Tiger Conservation Landscape



Posted on 21 November 2008  | 
The only refuge for the critically endangered Sumatran tiger is the Indonesian island of Sumatra, where fewer than 400 of the big cats are estimated to survive. Sumatran tigers are the smallest subspecies of tiger and are still found scattered across the forests of the island. But key tiger habitat is being replaced by vast oil palm and acacia plantations, and illegal logging, encroachment and tiger poaching are rampant.

Findings: In an effort to better understand and protect the world’s remaining tigers, WWF, WCS, STF dan Smithsonian National Zoological Park in 2006 analysed and prioritised tiger habitat in Sumatra. Sumatra’s tiger habitat was categorised into 12 “tiger conservation landscapes” (TCLs), with two of them identified as global priorities for tiger conservation.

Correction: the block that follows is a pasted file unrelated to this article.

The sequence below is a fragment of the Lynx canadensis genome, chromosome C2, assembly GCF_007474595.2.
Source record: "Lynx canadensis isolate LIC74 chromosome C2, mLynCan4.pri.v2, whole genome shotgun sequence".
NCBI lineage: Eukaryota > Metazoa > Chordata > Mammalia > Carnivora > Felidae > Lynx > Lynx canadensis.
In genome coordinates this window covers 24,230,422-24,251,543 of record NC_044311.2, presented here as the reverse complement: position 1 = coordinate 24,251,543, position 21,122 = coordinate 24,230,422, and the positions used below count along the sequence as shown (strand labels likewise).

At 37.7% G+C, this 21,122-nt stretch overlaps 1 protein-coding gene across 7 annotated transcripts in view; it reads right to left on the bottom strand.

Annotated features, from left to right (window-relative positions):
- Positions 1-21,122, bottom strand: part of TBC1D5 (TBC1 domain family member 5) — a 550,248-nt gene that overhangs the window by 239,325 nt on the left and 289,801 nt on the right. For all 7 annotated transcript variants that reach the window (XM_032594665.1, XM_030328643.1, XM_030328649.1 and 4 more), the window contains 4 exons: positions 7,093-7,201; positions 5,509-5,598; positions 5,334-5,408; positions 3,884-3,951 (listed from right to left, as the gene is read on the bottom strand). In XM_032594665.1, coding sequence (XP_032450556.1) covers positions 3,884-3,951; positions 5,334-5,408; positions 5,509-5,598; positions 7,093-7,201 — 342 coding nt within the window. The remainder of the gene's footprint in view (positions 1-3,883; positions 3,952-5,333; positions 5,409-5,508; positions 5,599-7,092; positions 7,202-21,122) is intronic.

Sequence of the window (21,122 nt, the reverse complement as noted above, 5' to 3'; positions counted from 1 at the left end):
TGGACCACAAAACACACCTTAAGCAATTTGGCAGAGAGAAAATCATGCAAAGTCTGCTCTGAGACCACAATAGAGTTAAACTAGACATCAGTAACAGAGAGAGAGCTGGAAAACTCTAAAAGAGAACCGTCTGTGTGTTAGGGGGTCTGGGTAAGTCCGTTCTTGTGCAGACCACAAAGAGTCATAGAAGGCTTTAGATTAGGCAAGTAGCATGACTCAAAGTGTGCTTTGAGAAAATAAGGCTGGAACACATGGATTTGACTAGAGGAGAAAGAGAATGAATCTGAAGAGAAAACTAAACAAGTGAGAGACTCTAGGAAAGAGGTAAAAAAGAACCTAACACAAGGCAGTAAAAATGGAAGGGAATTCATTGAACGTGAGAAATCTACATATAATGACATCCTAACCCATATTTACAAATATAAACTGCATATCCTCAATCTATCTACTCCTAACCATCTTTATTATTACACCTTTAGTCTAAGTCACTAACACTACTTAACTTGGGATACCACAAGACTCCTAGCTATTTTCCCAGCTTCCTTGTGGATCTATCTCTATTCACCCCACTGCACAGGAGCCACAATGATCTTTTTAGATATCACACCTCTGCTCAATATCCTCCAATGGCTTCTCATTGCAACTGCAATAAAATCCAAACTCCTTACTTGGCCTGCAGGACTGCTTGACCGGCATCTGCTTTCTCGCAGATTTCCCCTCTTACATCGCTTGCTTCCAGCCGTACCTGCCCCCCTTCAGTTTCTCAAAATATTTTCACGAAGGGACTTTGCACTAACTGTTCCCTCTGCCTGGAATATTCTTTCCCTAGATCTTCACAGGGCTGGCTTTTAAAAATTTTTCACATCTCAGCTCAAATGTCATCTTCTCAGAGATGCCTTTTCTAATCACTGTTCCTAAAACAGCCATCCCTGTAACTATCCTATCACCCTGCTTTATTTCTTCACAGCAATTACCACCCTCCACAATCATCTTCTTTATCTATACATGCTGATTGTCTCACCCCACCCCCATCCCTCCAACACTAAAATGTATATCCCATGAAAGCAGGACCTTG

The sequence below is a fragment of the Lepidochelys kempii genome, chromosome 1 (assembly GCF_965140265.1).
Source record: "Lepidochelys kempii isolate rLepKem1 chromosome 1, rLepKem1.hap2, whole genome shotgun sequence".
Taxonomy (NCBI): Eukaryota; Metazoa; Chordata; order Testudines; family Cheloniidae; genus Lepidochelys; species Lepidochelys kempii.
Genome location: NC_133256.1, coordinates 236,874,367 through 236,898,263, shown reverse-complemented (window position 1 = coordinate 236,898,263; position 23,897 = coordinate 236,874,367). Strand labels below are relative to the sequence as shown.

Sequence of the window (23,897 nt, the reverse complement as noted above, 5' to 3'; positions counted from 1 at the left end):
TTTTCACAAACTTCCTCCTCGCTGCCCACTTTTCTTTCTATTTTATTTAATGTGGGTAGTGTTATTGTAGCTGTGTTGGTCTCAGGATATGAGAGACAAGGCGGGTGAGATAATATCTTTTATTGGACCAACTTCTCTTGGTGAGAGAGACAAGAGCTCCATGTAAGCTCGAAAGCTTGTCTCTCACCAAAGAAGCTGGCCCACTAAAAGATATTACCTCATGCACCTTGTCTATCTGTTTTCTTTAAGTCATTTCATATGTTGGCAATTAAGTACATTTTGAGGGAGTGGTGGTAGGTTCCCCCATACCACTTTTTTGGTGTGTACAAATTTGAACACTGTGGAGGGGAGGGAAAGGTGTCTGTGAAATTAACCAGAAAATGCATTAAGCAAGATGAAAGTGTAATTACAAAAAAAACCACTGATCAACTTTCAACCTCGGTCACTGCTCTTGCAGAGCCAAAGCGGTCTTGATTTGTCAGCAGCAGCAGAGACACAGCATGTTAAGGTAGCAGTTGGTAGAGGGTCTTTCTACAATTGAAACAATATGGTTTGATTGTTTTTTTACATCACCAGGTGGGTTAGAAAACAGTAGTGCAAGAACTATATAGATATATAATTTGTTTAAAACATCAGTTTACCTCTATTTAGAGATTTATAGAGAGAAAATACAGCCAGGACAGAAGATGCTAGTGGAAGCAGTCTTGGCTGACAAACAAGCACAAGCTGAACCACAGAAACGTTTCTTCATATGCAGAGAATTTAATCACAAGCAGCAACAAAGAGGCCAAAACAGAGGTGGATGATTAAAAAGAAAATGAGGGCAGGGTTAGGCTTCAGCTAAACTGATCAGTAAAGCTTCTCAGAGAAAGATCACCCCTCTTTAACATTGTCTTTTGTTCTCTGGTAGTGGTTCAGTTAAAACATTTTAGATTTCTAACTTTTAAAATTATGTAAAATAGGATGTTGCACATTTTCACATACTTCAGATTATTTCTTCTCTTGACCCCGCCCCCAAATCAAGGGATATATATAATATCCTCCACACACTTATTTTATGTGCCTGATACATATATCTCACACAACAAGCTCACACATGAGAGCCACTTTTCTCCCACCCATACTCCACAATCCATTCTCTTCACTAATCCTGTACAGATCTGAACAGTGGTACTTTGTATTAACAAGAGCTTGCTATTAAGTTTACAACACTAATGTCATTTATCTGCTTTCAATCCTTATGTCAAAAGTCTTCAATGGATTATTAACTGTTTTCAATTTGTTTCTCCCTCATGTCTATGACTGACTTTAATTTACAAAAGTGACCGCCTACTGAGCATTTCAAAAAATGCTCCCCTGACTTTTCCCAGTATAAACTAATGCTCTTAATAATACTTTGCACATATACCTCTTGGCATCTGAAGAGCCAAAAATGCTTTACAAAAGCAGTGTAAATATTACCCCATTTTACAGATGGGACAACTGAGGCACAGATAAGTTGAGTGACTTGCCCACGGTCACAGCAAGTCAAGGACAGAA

Kerinci Seblat is a global priority TCL, with 19,653 km2 of tiger habitat including tropical and subtropical moist broadleaf forests and tropical and subtropical coniferous forests. The other global priority on Sumatra is Bukit Tigapuluh, which covers both tropical and subtropical moist broadleaf forest and has 5,417 km2 of tiger habitat. Both are classified as global priorities as they were found to offer the best hope for long-term tiger conservation and have known breeding tiger populations supported by a sufficient prey base. They both have adequate habitat area that is under little or no threat and conservation measures are in place both locally and nationally to ensure long-term conservation.
Sumatran Tiger (Harimau Sumatera)
© WWF-Indonesia Enlarge

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